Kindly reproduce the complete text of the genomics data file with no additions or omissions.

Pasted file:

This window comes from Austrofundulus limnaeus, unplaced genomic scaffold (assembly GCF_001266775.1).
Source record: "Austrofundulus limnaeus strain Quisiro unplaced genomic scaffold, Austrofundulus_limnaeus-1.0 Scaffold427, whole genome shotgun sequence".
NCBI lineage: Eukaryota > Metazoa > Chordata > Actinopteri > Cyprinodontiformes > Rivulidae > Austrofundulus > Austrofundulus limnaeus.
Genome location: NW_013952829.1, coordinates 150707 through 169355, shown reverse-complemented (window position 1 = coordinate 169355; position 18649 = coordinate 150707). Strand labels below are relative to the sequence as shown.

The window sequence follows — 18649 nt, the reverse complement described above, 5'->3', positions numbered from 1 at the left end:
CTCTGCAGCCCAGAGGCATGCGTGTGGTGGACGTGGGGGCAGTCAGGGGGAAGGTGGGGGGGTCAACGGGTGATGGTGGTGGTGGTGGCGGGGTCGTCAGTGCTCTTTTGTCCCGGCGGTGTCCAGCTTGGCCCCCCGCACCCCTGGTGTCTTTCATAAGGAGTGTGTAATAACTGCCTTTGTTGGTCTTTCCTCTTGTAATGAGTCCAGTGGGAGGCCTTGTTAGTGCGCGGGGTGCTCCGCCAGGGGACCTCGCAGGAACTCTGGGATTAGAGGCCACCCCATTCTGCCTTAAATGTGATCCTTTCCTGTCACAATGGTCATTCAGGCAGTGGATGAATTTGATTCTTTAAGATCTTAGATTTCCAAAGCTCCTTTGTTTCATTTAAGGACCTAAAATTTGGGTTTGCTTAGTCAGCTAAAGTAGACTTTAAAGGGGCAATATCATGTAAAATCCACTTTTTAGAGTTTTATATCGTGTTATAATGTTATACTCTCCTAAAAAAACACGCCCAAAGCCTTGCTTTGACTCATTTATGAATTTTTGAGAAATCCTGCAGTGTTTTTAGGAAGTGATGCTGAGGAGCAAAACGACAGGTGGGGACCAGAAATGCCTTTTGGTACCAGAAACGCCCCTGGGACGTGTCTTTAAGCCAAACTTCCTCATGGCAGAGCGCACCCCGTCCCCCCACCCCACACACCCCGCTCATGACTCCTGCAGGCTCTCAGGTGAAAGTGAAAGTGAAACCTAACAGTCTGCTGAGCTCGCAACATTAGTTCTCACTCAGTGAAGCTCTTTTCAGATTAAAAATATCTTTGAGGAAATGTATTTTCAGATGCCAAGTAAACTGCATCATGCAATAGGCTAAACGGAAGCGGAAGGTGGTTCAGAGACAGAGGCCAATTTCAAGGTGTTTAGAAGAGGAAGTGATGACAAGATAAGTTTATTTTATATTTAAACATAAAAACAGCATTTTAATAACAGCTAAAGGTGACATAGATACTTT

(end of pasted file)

This window comes from Austrofundulus limnaeus, unplaced genomic scaffold (assembly GCF_001266775.1).
Source record: "Austrofundulus limnaeus strain Quisiro unplaced genomic scaffold, Austrofundulus_limnaeus-1.0 Scaffold427, whole genome shotgun sequence".
NCBI lineage: Eukaryota > Metazoa > Chordata > Actinopteri > Cyprinodontiformes > Rivulidae > Austrofundulus > Austrofundulus limnaeus.
Genome location: NW_013952829.1, coordinates 150707 through 169355, shown reverse-complemented (window position 1 = coordinate 169355; position 18649 = coordinate 150707). Strand labels below are relative to the sequence as shown.

The window sequence follows — 18649 nt, the reverse complement described above, 5'->3', positions numbered from 1 at the left end:
CTCTGCAGCCCAGAGGCATGCGTGTGGTGGACGTGGGGGCAGTCAGGGGGAAGGTGGGGGGGTCAACGGGTGATGGTGGTGGTGGTGGCGGGGTCGTCAGTGCTCTTTTGTCCCGGCGGTGTCCAGCTTGGCCCCCCGCACCCCTGGTGTCTTTCATAAGGAGTGTGTAATAACTGCCTTTGTTGGTCTTTCCTCTTGTAATGAGTCCAGTGGGAGGCCTTGTTAGTGCGCGGGGTGCTCCGCCAGGGGACCTCGCAGGAACTCTGGGATTAGAGGCCACCCCATTCTGCCTTAAATGTGATCCTTTCCTGTCACAATGGTCATTCAGGCAGTGGATGAATTTGATTCTTTAAGATCTTAGATTTCCAAAGCTCCTTTGTTTCATTTAAGGACCTAAAATTTGGGTTTGCTTAGTCAGCTAAAGTAGACTTTAAAGGGGCAATATCATGTAAAATCCACTTTTTAGAGTTTTATATCGTGTTATAATGTTATACTCTCCTAAAAAAACACGCCCAAAGCCTTGCTTTGACTCATTTATGAATTTTTGAGAAATCCTGCAGTGTTTTTAGGAAGTGATGCTGAGGAGCAAAACGACAGGTGGGGACCAGAAATGCCTTTTGGTACCAGAAACGCCCCTGGGACGTGTCTTTAAGCCAAACTTCCTCATGGCAGAGCGCACCCCGTCCCCCCACCCCACACACCCCGCTCATGACTCCTGCAGGCTCTCAGGTGAAAGTGAAAGTGAAACCTAACAGTCTGCTGAGCTCGCAACATTAGTTCTCACTCAGTGAAGCTCTTTTCAGATTAAAAATATCTTTGAGGAAATGTATTTTCAGATGCCAAGTAAACTGCATCATGCAATAGGCTAAACGGAAGCGGAAGGTGGTTCAGAGACAGAGGCCAATTTCAAGGTGTTTAGAAGAGGAAGTGATGACAAGATAAGTTTATTTTATATTTAAACATAAAAACAGCATTTTAATAACAGCTAAAGGTGACATAGATACTTT